Public lake ski course liability

skimtbskimtb Posts: 532 Crazy Baller
edited January 24 in News & Other Stuff
Looking to see what everyone is doing for this.
As the course owner / installer / person in charge....
Need “name responsible” for the permit.

Apply for permit in your name and cross fingers?
Start up a LLC or non-profit ski club and apply in their name?
Just wait for the paintball course to be available? (That’s a joke in this example, although looks cool and would like to try it)


  • jcampjcamp Posts: 953 Mega Baller
    Another option is to have your AWSA club (or start a new one just for this purpose) be the name on the permit. It is debatable how good the actual insurance is, but if you NEED to put a name on it, it will work and would be better than your own name.
  • lpskierlpskier Posts: 3,403 ★★★Triple Panda Award Recipient ★★★
    My course was always my course. My insurance agent told me my homeowners policy would cover me “the first time.” Still waiting for that first claim. Moreover, even with USAWS coverage, the boat policy is still the primary policy with USAWS coming in as excess. If you are really concerned, pm me and I’ll put you directly in touch with
    John Wilkins- Si non pro sanguine quem ludus ne. #iskiconnelly
  • NandoNando Posts: 594 Crazy Baller
    I have a $2M umbrella liability policy that covers the course, as well as other liabilities, like (my fear) that some neighborhood kid would wander out on my dock, fall in, and drown, or other lake-related things. It's cheap- a few hundred $ per year tacked onto my homeowners policy. We used to have a club and get insurance through AWSA, but discussed it with my agent and he said he could provide better coverage for less.
  • jhughesjhughes Posts: 1,148 Mega Baller
    edited March 2019
    Has any course owner ever been sued for a course injury? How would they even know who owns it? Blindly yelling in all directions in the middle of the course "WHO OWNS THIS THING?" I'm wondering how realistic this fear really is.

    Can you imagine some deep "whodunnit" police investigation looking for finger prints on the PVC? Asking around and putting ski boat owners on polygraphs?
  • MISkierMISkier Posts: 3,325 Mega Baller
    Here is the language on our Michigan course permit application. Notice the part about indemnification. That means the permit holder is assuming liability in place of the State of Michigan.

    By the way, I also carry an umbrella liability policy.

    LIABILITY - Grantee hereby releases, waives, discharges and covenants not to sue the State of Michigan, its departments, officers, employees and agents, from any and all liability to Grantee, its officers, employees and agents, for all losses, injury, death or damage, and any claims or demands thereto, on account of injury to person or property, or resulting in death of Grantee, its officers, employees or agents, in reference to the activities authorized by this permit.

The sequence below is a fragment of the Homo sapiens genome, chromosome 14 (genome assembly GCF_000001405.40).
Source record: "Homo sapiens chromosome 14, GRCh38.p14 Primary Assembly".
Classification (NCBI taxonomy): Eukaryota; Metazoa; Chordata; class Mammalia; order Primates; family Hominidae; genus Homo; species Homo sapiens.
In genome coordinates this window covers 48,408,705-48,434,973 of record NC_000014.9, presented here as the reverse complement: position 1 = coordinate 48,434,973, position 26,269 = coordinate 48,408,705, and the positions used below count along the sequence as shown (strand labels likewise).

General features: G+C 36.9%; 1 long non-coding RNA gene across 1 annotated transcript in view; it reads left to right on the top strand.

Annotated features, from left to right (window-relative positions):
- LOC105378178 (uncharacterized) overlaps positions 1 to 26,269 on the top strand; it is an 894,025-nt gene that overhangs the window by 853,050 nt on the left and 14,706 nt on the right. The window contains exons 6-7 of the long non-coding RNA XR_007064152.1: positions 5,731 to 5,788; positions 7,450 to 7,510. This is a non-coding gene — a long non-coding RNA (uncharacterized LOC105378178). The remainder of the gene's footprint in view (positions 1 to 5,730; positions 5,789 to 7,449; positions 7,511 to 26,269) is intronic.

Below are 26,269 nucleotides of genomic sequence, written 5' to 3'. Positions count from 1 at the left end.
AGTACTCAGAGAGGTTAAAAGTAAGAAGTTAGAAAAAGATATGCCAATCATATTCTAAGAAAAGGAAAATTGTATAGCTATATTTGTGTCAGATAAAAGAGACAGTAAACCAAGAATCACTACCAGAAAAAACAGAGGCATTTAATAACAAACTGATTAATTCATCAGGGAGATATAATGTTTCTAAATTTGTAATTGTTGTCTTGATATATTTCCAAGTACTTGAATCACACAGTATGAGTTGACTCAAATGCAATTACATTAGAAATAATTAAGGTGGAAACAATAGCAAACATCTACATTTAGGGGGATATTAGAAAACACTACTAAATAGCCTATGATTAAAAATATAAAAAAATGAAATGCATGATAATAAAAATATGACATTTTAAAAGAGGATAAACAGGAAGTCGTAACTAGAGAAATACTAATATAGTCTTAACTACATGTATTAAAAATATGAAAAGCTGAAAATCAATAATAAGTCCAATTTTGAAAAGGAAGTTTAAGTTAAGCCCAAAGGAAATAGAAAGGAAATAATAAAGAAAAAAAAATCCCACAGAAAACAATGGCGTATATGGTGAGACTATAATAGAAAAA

INDEMNIFICATION - Grantee hereby covenants and agrees to indemnify and save harmless, the State of Michigan, its departments, officers, employees and agents, from any and all claims and demands, for all loss, injury, death or damage, that any person or entity may have or make, in any manner, arising out of any occurrence related to (1) issuance of this permit; (2) the activities authorized by this permit; and (3) the use or occupancy of the premises which are the subject of this permit by the Grantee, its employees, contractors, or its authorized representatives.
    The worst slalom equipment I own is between my ears.
  • MISkierMISkier Posts: 3,325 Mega Baller
    @jhughes, I would assume that it would be relatively easy to identify the permit holder for a course. The sheriff patrol on our lake was aware of mine. Anyone wanting to know whose course was there would only need to ask them.

    As for an non-permitted course, that might be tougher to identify the actual owner. I would bet they would be able to do enough investigation to issue a ticket. The course can't install itself and there may be witnesses of the installation.

    Proving it all in a court of law may be tougher yet, but I would venture to guess not impossible.
    The worst slalom equipment I own is between my ears.
  • skimtbskimtb Posts: 532 Crazy Baller
    edited March 2019
    @jhughes - agree that likelyhood is low and maybe has never happened or been publicized. Question still exists though.

    Also agree w @MISkier that finding permit owner would be very easy. Quick call to DNR with lake name and county it is in.

    Umbrella seems like a good way to go.

    AWSA is more of a challenge due to driver requirements and other rules. Keeping in mind this is a low key / public lake course, not a “club” lake with same group of people skiing and driving.
  • BraceMakerBraceMaker Posts: 4,968 Mega Baller
    The question being usually boat operators usually are liable for collisions/strikes with bouys. Which are usually treated as rightfully there
  • NandoNando Posts: 594 Crazy Baller
    I've never heard of anyone being sued, but... I used to work for a county that required half a million in coverage, with the county being named as co-insured. We tried to convince the county attorney to remove that provision, but she wouldn't budge. The guys I ski with, with courses in that county, say it didn't cost any more than insuring themselves, which surprised me.
  • pcmcon729pcmcon729 Posts: 95 Baller
    I'm guessing USAWS might have some answers for us? I have always worried about this, as I too have a privately owned course on a semi-private lake.
  • Robbo5252Robbo5252 Posts: 38 Baller
    Unsure of US Laws but in Australia, if you had an UN-permitted course, it wouldn't matter how good your Liability policy was because you are breaking the law which is a flat exclusion. Just something to be aware of.
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